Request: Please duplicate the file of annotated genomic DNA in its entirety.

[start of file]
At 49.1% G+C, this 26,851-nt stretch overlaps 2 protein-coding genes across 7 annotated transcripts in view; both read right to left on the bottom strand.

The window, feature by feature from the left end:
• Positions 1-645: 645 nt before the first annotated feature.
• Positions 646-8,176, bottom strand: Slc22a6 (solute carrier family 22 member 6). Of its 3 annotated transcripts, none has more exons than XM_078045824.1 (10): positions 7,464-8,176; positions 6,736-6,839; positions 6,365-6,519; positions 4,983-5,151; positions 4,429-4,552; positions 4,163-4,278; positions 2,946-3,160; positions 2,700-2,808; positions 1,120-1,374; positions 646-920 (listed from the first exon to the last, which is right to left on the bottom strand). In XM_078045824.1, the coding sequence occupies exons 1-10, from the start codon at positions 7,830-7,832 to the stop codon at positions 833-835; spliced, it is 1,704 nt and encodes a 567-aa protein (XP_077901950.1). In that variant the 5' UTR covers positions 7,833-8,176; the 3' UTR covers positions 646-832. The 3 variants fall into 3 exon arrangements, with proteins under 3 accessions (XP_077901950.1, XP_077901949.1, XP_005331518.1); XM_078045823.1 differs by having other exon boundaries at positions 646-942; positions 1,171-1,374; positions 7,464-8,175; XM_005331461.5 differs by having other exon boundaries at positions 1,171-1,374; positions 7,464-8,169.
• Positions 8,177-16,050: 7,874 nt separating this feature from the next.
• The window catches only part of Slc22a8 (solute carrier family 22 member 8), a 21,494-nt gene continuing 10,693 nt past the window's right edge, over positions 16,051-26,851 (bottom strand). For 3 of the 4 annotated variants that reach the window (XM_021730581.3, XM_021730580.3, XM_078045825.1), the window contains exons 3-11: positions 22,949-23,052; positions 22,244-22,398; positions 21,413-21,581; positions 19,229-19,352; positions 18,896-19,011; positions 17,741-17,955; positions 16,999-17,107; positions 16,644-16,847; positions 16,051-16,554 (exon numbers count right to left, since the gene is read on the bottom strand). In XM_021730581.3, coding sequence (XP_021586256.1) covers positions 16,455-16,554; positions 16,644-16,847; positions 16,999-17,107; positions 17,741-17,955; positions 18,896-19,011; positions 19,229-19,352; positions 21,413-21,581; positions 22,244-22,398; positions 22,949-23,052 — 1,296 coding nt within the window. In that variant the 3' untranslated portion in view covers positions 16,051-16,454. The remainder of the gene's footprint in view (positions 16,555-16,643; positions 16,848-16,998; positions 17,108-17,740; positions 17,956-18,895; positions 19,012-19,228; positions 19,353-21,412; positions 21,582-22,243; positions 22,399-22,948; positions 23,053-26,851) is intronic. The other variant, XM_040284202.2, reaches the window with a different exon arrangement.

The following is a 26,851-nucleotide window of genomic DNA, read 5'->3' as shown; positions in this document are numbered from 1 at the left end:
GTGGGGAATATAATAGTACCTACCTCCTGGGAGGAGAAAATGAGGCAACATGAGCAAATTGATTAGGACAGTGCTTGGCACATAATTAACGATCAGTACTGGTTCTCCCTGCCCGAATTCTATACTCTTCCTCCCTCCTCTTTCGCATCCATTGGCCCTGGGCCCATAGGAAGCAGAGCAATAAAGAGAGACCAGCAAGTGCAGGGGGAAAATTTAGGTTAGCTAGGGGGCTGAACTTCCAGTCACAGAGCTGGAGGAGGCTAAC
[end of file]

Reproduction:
At 49.1% G+C, this 26,851-nt stretch overlaps 2 protein-coding genes across 7 annotated transcripts in view; both read right to left on the bottom strand.

The window, feature by feature from the left end:
• Positions 1-645: 645 nt before the first annotated feature.
• Positions 646-8,176, bottom strand: Slc22a6 (solute carrier family 22 member 6). Of its 3 annotated transcripts, none has more exons than XM_078045824.1 (10): positions 7,464-8,176; positions 6,736-6,839; positions 6,365-6,519; positions 4,983-5,151; positions 4,429-4,552; positions 4,163-4,278; positions 2,946-3,160; positions 2,700-2,808; positions 1,120-1,374; positions 646-920 (listed from the first exon to the last, which is right to left on the bottom strand). In XM_078045824.1, the coding sequence occupies exons 1-10, from the start codon at positions 7,830-7,832 to the stop codon at positions 833-835; spliced, it is 1,704 nt and encodes a 567-aa protein (XP_077901950.1). In that variant the 5' UTR covers positions 7,833-8,176; the 3' UTR covers positions 646-832. The 3 variants fall into 3 exon arrangements, with proteins under 3 accessions (XP_077901950.1, XP_077901949.1, XP_005331518.1); XM_078045823.1 differs by having other exon boundaries at positions 646-942; positions 1,171-1,374; positions 7,464-8,175; XM_005331461.5 differs by having other exon boundaries at positions 1,171-1,374; positions 7,464-8,169.
• Positions 8,177-16,050: 7,874 nt separating this feature from the next.
• The window catches only part of Slc22a8 (solute carrier family 22 member 8), a 21,494-nt gene continuing 10,693 nt past the window's right edge, over positions 16,051-26,851 (bottom strand). For 3 of the 4 annotated variants that reach the window (XM_021730581.3, XM_021730580.3, XM_078045825.1), the window contains exons 3-11: positions 22,949-23,052; positions 22,244-22,398; positions 21,413-21,581; positions 19,229-19,352; positions 18,896-19,011; positions 17,741-17,955; positions 16,999-17,107; positions 16,644-16,847; positions 16,051-16,554 (exon numbers count right to left, since the gene is read on the bottom strand). In XM_021730581.3, coding sequence (XP_021586256.1) covers positions 16,455-16,554; positions 16,644-16,847; positions 16,999-17,107; positions 17,741-17,955; positions 18,896-19,011; positions 19,229-19,352; positions 21,413-21,581; positions 22,244-22,398; positions 22,949-23,052 — 1,296 coding nt within the window. In that variant the 3' untranslated portion in view covers positions 16,051-16,454. The remainder of the gene's footprint in view (positions 16,555-16,643; positions 16,848-16,998; positions 17,108-17,740; positions 17,956-18,895; positions 19,012-19,228; positions 19,353-21,412; positions 21,582-22,243; positions 22,399-22,948; positions 23,053-26,851) is intronic. The other variant, XM_040284202.2, reaches the window with a different exon arrangement.

The following is a 26,851-nucleotide window of genomic DNA, read 5'->3' as shown; positions in this document are numbered from 1 at the left end:
GTGGGGAATATAATAGTACCTACCTCCTGGGAGGAGAAAATGAGGCAACATGAGCAAATTGATTAGGACAGTGCTTGGCACATAATTAACGATCAGTACTGGTTCTCCCTGCCCGAATTCTATACTCTTCCTCCCTCCTCTTTCGCATCCATTGGCCCTGGGCCCATAGGAAGCAGAGCAATAAAGAGAGACCAGCAAGTGCAGGGGGAAAATTTAGGTTAGCTAGGGGGCTGAACTTCCAGTCACAGAGCTGGAGGAGGCTAAC